Todd Boss

    27 Jul 17 at 1:33 pm

  15. Hey hey, I got Goodwin. I must say, though, that as of a couple of years ago if you’d told me that he’d have double-digit homers for the big club in 2017, I would have been quite surprised.

    Of course the entire team may have double-digit HRs by the end of today’s game!

    KW

    27 Jul 17 at 2:27 pm

  16. Ok, back to trade possibilities. Would you give up three years of Joe Cool beginning in 2019 for Darvish for the rest of this year?

    I think I would. Hefty price but the time line fits

    Wally

    27 Jul 17 at 4:49 pm

  17. Hmm. Joe Ross for Yu Darvish straight up. Yeah i think i’d make that trade. Ross is really for two more years, since he’ll miss most of 2018 without a guarantee that he remains effective or reverts to his 2016 form. Remember, before he was hurt this season he was pretty ineffective.

    (You kind of have to focus on the negatives of the player when you’re thinking of moving him, just to make yoruself feel better :-)

    Todd Boss

    27 Jul 17 at 4:52 pm

  18. Ross is actually controlled for four more seasons (according to BR), so a net of three, assuming 2018 is mostly lost. It’s a tough call to give up that much control. The response, of course, would be control of what? He’s a talented guy (and still only 24), but even at his best, he’s struggled to stay consistently effective, and he’s never stayed healthy.

    So yeah, I’d probably do it. I would rather get a guy who is at least here through 2018, though, even though the price would be higher.

    KW

    27 Jul 17 at 7:01 pm

  19. The latest rumor has the Nats looking at Rosenthal and Pham from the Cards. I wouldn’t mind adding either of them, for the right price. Rosenthal is controlled for one more year. He’s got extensive postseason experience. Pham is having a breakout year, with 14 HRs and an OPS+ of 140. I’m not sure how he’s that much different from MAT, though.

    According to FanGraphs, what the Nats need is a catcher (or two):

    http://www.fangraphs.com/blogs/the-nationals-need-a-catcher/

    KW

    28 Jul 17 at 9:01 am

  20. Wieters: I just read that Fangraphs article. I love it when bloggers say things like, “even though Wieters is owed $10M for next year, the Nats should replace him and eat the money.”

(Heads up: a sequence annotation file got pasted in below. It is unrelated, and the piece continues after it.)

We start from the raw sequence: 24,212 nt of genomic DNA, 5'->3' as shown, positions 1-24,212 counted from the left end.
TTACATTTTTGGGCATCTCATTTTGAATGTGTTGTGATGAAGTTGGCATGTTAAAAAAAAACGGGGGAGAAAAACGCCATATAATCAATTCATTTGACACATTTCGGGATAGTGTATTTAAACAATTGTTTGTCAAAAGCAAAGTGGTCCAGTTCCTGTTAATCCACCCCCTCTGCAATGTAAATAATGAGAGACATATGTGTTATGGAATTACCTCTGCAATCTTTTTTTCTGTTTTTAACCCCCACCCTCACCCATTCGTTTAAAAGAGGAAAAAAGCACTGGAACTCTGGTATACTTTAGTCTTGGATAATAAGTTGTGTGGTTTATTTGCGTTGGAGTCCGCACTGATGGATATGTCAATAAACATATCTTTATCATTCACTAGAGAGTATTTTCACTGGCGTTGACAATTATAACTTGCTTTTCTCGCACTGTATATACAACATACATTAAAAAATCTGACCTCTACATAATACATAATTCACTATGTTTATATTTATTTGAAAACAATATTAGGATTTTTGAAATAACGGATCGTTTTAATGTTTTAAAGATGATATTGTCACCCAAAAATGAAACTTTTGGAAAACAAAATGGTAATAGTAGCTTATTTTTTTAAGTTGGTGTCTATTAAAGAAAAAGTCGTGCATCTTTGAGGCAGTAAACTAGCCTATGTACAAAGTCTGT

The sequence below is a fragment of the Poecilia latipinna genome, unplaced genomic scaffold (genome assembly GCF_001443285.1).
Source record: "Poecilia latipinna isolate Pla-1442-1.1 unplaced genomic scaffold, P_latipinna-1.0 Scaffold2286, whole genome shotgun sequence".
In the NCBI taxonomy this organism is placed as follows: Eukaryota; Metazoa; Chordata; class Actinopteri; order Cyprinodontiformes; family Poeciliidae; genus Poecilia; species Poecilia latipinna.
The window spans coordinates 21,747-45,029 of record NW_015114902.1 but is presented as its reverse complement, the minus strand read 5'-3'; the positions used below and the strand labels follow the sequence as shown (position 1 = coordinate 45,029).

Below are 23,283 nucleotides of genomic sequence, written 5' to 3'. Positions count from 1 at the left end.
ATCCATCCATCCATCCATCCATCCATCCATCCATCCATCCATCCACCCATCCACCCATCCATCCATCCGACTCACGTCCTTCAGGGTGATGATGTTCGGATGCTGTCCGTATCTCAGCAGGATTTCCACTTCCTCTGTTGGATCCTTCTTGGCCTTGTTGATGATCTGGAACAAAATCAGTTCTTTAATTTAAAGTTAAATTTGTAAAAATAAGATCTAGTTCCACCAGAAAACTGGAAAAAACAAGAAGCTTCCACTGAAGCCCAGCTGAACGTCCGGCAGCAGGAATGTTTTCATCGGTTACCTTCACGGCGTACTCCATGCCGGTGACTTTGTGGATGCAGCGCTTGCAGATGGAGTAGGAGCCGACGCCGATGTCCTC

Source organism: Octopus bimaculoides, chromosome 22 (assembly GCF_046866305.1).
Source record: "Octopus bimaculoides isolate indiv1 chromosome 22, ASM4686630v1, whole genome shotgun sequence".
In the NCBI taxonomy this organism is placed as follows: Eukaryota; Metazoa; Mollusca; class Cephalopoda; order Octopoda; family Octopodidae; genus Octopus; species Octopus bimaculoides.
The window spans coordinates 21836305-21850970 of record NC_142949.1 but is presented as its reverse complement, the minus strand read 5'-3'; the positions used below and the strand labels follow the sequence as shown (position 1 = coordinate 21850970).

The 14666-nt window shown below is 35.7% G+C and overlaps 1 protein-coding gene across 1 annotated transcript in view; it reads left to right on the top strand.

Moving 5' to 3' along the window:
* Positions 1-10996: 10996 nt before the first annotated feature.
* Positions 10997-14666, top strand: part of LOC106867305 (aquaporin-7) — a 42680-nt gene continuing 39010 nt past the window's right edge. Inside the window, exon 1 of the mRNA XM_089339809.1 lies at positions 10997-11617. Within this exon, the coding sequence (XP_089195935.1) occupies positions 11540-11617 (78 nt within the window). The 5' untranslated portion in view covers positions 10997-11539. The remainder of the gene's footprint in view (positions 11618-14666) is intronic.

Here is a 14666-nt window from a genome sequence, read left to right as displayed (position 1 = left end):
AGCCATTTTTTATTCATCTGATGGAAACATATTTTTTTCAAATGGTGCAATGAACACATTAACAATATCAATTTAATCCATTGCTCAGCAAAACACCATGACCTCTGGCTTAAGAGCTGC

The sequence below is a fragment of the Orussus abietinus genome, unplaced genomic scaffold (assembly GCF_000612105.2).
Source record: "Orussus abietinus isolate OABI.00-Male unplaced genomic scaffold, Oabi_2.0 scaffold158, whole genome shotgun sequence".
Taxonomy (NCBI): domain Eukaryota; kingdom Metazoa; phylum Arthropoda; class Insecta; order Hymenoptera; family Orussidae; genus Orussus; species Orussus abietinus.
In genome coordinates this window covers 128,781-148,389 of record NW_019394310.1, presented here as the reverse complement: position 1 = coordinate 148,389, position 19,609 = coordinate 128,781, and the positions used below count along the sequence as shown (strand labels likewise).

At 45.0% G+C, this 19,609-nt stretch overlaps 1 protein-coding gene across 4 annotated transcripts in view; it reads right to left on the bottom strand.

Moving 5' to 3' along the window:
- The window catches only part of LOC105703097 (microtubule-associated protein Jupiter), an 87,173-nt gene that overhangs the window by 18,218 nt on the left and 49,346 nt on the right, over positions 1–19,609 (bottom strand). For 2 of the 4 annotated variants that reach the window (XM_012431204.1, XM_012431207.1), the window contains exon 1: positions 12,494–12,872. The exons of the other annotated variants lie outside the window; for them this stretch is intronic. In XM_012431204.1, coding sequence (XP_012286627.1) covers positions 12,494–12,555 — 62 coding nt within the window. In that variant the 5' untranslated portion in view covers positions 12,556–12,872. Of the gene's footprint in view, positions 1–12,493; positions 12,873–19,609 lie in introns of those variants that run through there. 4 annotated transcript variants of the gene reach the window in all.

I’m pretty sure its the same guy who said the nats should do the same thing with Zimmerman.

    Have you seen the catcher market? If you play fantasy, you know that there’s not even 10 catchers in the league who provide a Positive experience at the plate right now. Posey, Perez, Contreras, Sanchez, Realmuto, Flowers (maybe), … the list drops off quickly. Unless we grow a replacement, there’s little reason to think the team could upgrade from Wieters in trade or in the FA market. Lucroy has dropped off the face of the earth. A couple of the best FAs next off season have ridiculously cheap options. Lobaton is a FA so maybe we’re looking at a season of Severino backing up Wieters while the rest of our catching depth races to see who is next in line. Severino, Solano, Kieboom, Read, Gushue, Barrera, Reetz I guess is the current depth chart?

    Todd Boss

    28 Jul 17 at 9:52 am

  21. Yep, I made similar points all offseason when everyone was clamoring for the Nats to upgrade at catcher. With the lack of quality out there, it’s surprising that there isn’t more buzz about the Tigers potentially shopping Avila.

    Really, the Tigers have everything the Nats need: Fulmer, Wilson, and Avila.

    And no, the Nats do not eat salary. That would be a trivia question about as good as the #1 minor-leaguers: how many times have the Nats eaten more than $1M in salary? The only one that immediately comes to mind is Pap. They maybe be facing eating a little more than a million on Blanton soon, though.

    KW

    28 Jul 17 at 10:36 am

  22. Fulmer, Wilson and Avila would likely cost Robles, Soto and Fedde. While that may be fair value, I don’t know that I’d have the cojones. :-)

    I agree with the premise of the Fangraphs article on Weiters. He’s adding neither offense nor defensive value. But they can probably avoid addressing it because their top 4 are so strong, and Trea is coming back in a month.

    Wally

    28 Jul 17 at 11:00 am

  23. Re: catching depth. Talked about this before, about 25-26 teams are thin at catching in their system. The Nats are in relatively decent shape.
    Severino is a tranformative defensive catcher, the best we’ve seen since Schneider.
    Hopefully his hit tool gets better, no one knows if it will.

    Mark L

    28 Jul 17 at 11:16 am

  24. Fulmer by himself might cost Robles and Soto together. He’s 8th in the majors this year in fWAR.

    http://www.fangraphs.com/leaders.aspx?pos=all&stats=pit&lg=all&qual=y&type=8&season=2017&month=0&season1=2017&ind=0

    Side note; I see that Strasburg 10th in fWAR this year. 14th in ERA, 7th in K/9, 11th in SIERA, 7th in FIP. 15th in K/BB despite being 6th in average FB velocity among qualified starters.

    Yet there’s still people who don’t think he’s an “Ace.” Why is that? If you expand the scope from just this season to the last 3, or the last 5, he remains top 10 across all of baseball yet again. So if you’re a top 10 starter in the majors by nearly any statistical measure … aren’t you an “Ace?”

    Todd Boss

    28 Jul 17 at 11:18 am

  25. Well, he’s paid like an ace!

    I didn’t really mean that the Nats would be able to pull off such a mega-deal with the Tigers . . . although that would be the ultimate go-for-it deal, wouldn’t it? Actually, in addition to all the prospects it would take, I would think the Tigers would also insist that the receiving team take at least one of their bad contracts from among J-Up/Miggy/JZim/Verlander.